He bethought himself of that black mark of which Beaumagnan had spoken, and which was plain to see in the miniature. How could he have resisted the temptation to make sure if it were really there on the bosom of the woman he had saved from death? Gently he drew down the top of her frock. Low down on her right shoulder a beauty spot, black as one of those mouches which coquettes used formerly to stick at the corner of their lips, marked the white and silky skin and rose and fell with the even rhythm of her breathing.

“Who are you? Who are you?” he murmured, greatly troubled. “From what world do you come?”

He too, like the others, was conscious of an inexplicable discomfort; like them felt the mysterious impression that emanated from this strange creature, accentuated by those curious details of her life and by her astonishing beauty. And he could not help questioning her as if she were able to answer on behalf of the woman who had, those long years, before been the model of the miniature.

Her lips formed words which he did not understand. And he was so near to them and the breath they breathed forth was so sweet that, trembling like a leaf, he brushed them with his own.

She sighed. Her eyes opened. At the sight of Ralph on his knees before her she blushed and at the same time smiled; and this smile still wreathed her lips when her heavy eyelids had come down again over her eyes and she had sunk back into her slumber.

Ralph was distracted; quivering with passionate admiration, Clarice utterly forgotten, he murmured the most exalted phrases and clasped his hands as before an idol to which he was addressing a hymn of the most ardent and frenzied adoration.

“Oh, how beautiful you are!⁠ ⁠… I did not think there was so much beauty in the world.⁠ ⁠… Do not go on smiling.⁠ ⁠… I can quite understand that men desire to make you weep⁠—your smile is so troubling.⁠ ⁠… One would like to efface it so that no one might ever see it again. Ah, do not smile at anyone but me, I implore you!”

Then in a lower voice and even more passionately he continued:

“Josephine Balsamo. How sweet your name is! And how much more mysterious it makes you! Did Beaumagnan call you a witch?⁠ ⁠… He was wrong. You’re an enchantress.⁠ ⁠… You have emerged from the darkness and you’re the light⁠—the light of the sun!⁠ ⁠… Josephine Balsamo.⁠ ⁠… Enchantress⁠ ⁠… Magician!⁠ ⁠… What a world opens before me!⁠ ⁠… What a wealth of happiness I see.⁠ ⁠… My life began at the very moment at which I took you in my arms. I have no other memories but the memory of you.⁠ ⁠… All my hope is in you.⁠ ⁠… Heavens how beautiful you are!⁠ ⁠… It is enough to make one weep with despair.”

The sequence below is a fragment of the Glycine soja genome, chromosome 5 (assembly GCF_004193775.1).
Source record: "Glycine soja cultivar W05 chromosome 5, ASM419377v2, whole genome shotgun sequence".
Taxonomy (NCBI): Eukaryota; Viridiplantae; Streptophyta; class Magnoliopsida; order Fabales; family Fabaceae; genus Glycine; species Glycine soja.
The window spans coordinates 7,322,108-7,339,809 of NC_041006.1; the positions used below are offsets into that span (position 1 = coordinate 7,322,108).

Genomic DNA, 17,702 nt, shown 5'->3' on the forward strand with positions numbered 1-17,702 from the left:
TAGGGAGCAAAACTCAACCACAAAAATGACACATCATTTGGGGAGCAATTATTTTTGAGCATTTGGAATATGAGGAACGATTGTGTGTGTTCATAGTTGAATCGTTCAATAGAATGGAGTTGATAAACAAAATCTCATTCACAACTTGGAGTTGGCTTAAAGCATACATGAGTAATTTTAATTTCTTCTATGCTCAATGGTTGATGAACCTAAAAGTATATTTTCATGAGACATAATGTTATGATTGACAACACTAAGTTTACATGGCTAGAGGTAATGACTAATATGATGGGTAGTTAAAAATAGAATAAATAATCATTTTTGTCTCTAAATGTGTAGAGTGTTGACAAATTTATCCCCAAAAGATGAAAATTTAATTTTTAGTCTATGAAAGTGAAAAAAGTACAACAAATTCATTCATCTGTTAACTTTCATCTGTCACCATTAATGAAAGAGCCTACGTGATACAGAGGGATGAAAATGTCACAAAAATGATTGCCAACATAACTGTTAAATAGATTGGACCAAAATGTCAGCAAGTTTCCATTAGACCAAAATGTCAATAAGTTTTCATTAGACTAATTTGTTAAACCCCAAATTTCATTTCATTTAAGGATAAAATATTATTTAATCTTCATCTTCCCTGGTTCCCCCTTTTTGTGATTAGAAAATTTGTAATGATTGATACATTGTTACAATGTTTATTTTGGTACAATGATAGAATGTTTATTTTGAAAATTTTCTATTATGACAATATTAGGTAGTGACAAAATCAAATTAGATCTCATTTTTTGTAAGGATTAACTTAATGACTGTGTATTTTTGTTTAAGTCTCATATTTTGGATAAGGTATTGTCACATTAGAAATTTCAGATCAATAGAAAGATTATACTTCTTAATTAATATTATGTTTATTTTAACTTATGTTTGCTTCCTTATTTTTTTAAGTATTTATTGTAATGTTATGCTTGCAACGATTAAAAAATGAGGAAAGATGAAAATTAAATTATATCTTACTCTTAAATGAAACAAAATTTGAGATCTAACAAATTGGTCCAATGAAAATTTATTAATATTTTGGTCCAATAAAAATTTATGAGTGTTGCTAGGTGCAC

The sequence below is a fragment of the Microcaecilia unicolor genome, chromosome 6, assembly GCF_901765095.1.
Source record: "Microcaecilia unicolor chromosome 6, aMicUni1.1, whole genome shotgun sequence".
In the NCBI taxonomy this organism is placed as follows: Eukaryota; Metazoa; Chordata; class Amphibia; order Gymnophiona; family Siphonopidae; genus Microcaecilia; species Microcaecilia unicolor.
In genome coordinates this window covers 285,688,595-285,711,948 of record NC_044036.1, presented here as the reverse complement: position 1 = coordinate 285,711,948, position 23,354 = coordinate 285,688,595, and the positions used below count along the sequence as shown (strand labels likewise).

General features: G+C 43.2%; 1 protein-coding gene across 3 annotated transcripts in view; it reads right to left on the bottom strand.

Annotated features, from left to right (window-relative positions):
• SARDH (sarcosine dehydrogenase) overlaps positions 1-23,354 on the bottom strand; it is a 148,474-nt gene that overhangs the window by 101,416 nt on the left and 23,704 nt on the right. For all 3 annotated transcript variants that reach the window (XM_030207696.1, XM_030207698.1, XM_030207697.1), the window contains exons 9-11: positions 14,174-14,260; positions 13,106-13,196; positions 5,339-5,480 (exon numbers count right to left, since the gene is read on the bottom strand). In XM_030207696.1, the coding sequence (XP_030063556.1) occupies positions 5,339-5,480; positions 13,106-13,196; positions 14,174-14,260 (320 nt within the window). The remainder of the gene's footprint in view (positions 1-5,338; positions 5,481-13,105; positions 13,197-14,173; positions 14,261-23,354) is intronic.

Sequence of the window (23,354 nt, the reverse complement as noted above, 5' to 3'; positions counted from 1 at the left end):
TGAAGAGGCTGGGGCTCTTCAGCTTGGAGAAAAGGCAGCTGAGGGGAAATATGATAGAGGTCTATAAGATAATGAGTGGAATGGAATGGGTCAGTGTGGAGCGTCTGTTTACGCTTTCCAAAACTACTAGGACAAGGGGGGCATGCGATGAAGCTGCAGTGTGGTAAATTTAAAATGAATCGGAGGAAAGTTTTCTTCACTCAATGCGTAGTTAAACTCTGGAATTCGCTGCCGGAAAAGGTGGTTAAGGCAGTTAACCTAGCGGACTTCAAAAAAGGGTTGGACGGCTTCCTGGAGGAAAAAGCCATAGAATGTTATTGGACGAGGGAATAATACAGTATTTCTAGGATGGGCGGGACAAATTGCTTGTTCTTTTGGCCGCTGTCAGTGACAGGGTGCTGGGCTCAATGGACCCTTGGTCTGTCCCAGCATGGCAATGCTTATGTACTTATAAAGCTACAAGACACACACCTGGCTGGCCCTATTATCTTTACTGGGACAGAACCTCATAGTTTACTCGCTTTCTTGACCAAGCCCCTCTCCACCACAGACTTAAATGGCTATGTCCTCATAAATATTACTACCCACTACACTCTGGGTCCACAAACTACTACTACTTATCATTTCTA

He uttered these impassioned words, leaning over her, his mouth close to her mouth; but the kiss he had stolen was the only caress he allowed himself. There was not only a voluptuousness in the smile of Josephine Balsamo, but also such a modesty that he felt a profound respect for her; and his exaltation ended in the words of genuine gravity, full of juvenile devotion.

“I will help you.⁠ ⁠… The rest of the world shall be able to do nothing against you.⁠ ⁠… If you desire to reach, in spite of them, the goal at which they are aiming, I promise you that you shall succeed.⁠ ⁠… Far from you or near you, I shall always be your defender and savior. Trust in my devotion.”

At last he went to sleep, murmuring promises and oaths which had become rather incoherent; and it was a profound and dreamless sleep like the sleep of children who have to restore their overdriven young organizations.

The church clock struck eleven. He counted the strokes with a growing surprise.

“Eleven o’clock in the morning! Is it really possible?” he cried.

The light was filtering in through the chinks in the shutters and through openings under the old thatched roof. On the right, even, a ray of sunlight fell on the floor.

“Where are you?” he said in a dazed voice. “I do not see you.”

The lamp had been extinguished. He sprang to the shutters and pulled them open. A flood of light filled the loft; but it did not reveal Josephine Balsamo.

He sprang upon the trusses of hay and in a childish fury flung them aside. No one. Josephine Balsamo had disappeared. He hurried down from the loft, hunted through the park, fairly ransacked the plateau and the road. In vain. In spite of the injury to her foot which had, the night before, made it impossible for her to set it on the ground. She had left their hiding place, crossed the park and the plateau and got away.⁠ ⁠…

He returned to the barn to make a minute inspection of it. He did not have to seek long. He saw on the floor a rectangular piece of cardboard.

He picked it up. It was the photograph of the Countess of Cagliostro. On the back of it, written in pencil, were these two lines:

“My rescuer has all my gratitude, but he must not try to see me again.”